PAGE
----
Take a look at the procedure's definition. If it's something like
PROCEDURE a AUTHID CURRENT_USER then it will execute with the current user's permissions and name resolution. If the procedure uses views that take user privileges into account (such as
user_objects), that could explain the different result.
Comment response: You're making the wrong distinction. Imagine that you write a procedure that returns the
object_name of the first row from
user_objects. That procedure is owned by
schema_invoker has permission to execute it. If the procedure is defined without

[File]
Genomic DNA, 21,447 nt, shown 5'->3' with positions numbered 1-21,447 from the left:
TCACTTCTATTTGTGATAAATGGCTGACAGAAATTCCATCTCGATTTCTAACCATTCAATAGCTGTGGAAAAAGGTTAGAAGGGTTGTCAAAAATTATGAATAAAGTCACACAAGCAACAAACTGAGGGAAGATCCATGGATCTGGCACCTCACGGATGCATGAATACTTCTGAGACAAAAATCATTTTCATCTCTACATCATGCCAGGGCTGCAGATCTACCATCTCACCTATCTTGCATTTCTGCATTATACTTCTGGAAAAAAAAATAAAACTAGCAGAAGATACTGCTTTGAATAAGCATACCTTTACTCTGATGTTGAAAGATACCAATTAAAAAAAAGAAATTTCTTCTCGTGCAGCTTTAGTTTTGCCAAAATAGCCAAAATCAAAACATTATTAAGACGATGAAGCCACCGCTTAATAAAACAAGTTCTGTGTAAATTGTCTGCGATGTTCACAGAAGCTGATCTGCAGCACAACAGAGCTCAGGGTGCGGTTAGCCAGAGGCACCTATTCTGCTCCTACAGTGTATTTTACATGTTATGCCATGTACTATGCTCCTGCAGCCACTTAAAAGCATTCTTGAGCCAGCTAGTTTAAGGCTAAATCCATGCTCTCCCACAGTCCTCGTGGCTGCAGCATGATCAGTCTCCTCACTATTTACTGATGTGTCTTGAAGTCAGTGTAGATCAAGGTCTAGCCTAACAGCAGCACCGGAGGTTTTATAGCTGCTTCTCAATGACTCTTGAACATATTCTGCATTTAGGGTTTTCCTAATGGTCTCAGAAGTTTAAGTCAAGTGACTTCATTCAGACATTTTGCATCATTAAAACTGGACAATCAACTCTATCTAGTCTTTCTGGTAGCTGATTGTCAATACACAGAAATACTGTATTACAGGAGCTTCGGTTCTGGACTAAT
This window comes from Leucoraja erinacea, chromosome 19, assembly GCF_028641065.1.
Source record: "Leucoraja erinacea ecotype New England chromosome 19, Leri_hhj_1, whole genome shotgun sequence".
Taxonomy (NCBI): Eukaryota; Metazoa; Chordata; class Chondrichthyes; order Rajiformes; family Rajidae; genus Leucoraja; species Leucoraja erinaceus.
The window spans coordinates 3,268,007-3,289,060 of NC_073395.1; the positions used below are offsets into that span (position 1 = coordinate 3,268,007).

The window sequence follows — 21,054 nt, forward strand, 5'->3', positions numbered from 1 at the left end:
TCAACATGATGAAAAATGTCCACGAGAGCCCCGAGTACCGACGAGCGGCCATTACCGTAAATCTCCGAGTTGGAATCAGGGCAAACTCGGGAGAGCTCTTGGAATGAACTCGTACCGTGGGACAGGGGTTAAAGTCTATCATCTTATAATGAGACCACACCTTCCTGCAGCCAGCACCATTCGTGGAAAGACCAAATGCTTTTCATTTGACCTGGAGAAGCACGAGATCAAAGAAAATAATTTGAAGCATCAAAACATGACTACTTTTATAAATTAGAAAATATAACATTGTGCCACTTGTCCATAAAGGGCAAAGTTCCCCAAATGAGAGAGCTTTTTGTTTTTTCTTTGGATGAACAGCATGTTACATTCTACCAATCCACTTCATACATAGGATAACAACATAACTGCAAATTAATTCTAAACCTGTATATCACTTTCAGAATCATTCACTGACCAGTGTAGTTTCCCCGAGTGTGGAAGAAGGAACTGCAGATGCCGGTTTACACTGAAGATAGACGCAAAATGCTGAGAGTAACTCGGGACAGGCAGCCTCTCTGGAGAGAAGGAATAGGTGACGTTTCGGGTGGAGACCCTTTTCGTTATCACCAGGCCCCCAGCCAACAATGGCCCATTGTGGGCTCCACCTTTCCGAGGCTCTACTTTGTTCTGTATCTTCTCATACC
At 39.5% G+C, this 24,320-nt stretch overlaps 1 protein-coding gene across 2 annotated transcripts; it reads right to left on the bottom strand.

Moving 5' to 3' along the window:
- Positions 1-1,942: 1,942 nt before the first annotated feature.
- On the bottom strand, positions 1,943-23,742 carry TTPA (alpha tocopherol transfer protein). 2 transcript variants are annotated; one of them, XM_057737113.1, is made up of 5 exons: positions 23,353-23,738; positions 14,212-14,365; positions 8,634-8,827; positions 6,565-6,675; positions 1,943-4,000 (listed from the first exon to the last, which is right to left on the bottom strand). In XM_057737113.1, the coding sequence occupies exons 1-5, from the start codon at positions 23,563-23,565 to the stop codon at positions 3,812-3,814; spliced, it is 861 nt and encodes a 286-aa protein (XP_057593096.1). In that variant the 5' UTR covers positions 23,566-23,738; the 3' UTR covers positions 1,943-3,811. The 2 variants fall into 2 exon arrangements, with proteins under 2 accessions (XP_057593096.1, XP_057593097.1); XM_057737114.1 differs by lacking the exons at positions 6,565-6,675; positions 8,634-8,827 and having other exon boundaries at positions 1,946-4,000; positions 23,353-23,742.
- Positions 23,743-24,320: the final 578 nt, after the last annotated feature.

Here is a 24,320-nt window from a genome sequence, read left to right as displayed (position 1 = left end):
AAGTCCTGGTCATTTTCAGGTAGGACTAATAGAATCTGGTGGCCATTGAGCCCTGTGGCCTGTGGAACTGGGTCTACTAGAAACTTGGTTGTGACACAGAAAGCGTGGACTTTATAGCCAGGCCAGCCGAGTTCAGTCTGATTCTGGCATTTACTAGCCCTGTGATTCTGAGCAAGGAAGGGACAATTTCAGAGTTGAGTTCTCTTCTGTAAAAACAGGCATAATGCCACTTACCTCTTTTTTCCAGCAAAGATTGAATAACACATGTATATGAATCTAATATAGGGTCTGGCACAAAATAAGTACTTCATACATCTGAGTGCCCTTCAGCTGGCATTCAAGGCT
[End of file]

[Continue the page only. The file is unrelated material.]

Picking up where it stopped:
AUTHID CURRENT_USER, it will return an object name for an object in the
schema_owner schema. The same procedure with
AUTHID CURRENT_USER will return an object name from the
schema_invoker schema instead. This has nothing to do with execution privileges.
I don't know that this is the source of your problem, but it's a good candidate and it's easy to check (just look at the procedure definition found in the package specification).